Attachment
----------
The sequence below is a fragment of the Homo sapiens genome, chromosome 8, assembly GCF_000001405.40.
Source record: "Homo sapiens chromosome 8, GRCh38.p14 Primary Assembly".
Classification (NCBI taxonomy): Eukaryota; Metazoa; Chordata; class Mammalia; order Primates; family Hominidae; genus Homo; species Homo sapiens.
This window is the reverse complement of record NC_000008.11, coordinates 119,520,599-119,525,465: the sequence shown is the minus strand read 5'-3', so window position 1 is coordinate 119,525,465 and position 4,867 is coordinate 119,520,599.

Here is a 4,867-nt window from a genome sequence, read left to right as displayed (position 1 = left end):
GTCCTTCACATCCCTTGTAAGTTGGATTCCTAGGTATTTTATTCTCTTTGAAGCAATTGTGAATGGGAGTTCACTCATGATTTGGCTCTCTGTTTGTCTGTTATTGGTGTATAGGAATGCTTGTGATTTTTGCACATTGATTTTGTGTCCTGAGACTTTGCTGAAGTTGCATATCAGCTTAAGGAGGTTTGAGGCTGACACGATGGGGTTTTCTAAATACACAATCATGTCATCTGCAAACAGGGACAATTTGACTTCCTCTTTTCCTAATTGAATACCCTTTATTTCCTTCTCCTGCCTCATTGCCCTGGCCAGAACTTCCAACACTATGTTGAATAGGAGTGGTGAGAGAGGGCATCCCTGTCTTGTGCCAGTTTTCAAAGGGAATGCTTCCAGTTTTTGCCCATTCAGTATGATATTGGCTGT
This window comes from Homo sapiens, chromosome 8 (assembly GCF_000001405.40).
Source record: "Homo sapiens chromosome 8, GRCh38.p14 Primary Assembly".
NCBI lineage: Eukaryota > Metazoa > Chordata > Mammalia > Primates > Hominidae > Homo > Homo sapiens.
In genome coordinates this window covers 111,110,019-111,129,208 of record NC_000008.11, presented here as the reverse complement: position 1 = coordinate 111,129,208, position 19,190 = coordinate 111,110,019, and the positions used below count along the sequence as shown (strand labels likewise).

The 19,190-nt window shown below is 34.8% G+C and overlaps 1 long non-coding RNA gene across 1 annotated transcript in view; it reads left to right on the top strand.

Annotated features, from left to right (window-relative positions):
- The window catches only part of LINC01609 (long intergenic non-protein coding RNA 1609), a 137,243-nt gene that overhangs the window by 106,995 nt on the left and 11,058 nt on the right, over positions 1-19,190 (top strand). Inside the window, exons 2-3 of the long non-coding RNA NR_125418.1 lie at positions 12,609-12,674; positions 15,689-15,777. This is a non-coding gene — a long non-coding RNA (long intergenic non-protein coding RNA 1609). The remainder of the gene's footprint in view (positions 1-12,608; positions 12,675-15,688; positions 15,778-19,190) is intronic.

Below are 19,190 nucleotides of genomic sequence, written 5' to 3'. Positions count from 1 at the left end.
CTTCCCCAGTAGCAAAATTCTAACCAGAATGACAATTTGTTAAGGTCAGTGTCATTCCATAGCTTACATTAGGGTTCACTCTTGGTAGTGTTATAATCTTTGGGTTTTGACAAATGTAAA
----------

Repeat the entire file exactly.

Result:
The sequence below is a fragment of the Homo sapiens genome, chromosome 8, assembly GCF_000001405.40.
Source record: "Homo sapiens chromosome 8, GRCh38.p14 Primary Assembly".
Classification (NCBI taxonomy): Eukaryota; Metazoa; Chordata; class Mammalia; order Primates; family Hominidae; genus Homo; species Homo sapiens.
This window is the reverse complement of record NC_000008.11, coordinates 119,520,599-119,525,465: the sequence shown is the minus strand read 5'-3', so window position 1 is coordinate 119,525,465 and position 4,867 is coordinate 119,520,599.

Here is a 4,867-nt window from a genome sequence, read left to right as displayed (position 1 = left end):
GTCCTTCACATCCCTTGTAAGTTGGATTCCTAGGTATTTTATTCTCTTTGAAGCAATTGTGAATGGGAGTTCACTCATGATTTGGCTCTCTGTTTGTCTGTTATTGGTGTATAGGAATGCTTGTGATTTTTGCACATTGATTTTGTGTCCTGAGACTTTGCTGAAGTTGCATATCAGCTTAAGGAGGTTTGAGGCTGACACGATGGGGTTTTCTAAATACACAATCATGTCATCTGCAAACAGGGACAATTTGACTTCCTCTTTTCCTAATTGAATACCCTTTATTTCCTTCTCCTGCCTCATTGCCCTGGCCAGAACTTCCAACACTATGTTGAATAGGAGTGGTGAGAGAGGGCATCCCTGTCTTGTGCCAGTTTTCAAAGGGAATGCTTCCAGTTTTTGCCCATTCAGTATGATATTGGCTGT
This window comes from Homo sapiens, chromosome 8 (assembly GCF_000001405.40).
Source record: "Homo sapiens chromosome 8, GRCh38.p14 Primary Assembly".
NCBI lineage: Eukaryota > Metazoa > Chordata > Mammalia > Primates > Hominidae > Homo > Homo sapiens.
In genome coordinates this window covers 111,110,019-111,129,208 of record NC_000008.11, presented here as the reverse complement: position 1 = coordinate 111,129,208, position 19,190 = coordinate 111,110,019, and the positions used below count along the sequence as shown (strand labels likewise).

The 19,190-nt window shown below is 34.8% G+C and overlaps 1 long non-coding RNA gene across 1 annotated transcript in view; it reads left to right on the top strand.

Annotated features, from left to right (window-relative positions):
- The window catches only part of LINC01609 (long intergenic non-protein coding RNA 1609), a 137,243-nt gene that overhangs the window by 106,995 nt on the left and 11,058 nt on the right, over positions 1-19,190 (top strand). Inside the window, exons 2-3 of the long non-coding RNA NR_125418.1 lie at positions 12,609-12,674; positions 15,689-15,777. This is a non-coding gene — a long non-coding RNA (long intergenic non-protein coding RNA 1609). The remainder of the gene's footprint in view (positions 1-12,608; positions 12,675-15,688; positions 15,778-19,190) is intronic.

Below are 19,190 nucleotides of genomic sequence, written 5' to 3'. Positions count from 1 at the left end.
CTTCCCCAGTAGCAAAATTCTAACCAGAATGACAATTTGTTAAGGTCAGTGTCATTCCATAGCTTACATTAGGGTTCACTCTTGGTAGTGTTATAATCTTTGGGTTTTGACAAATGTAAA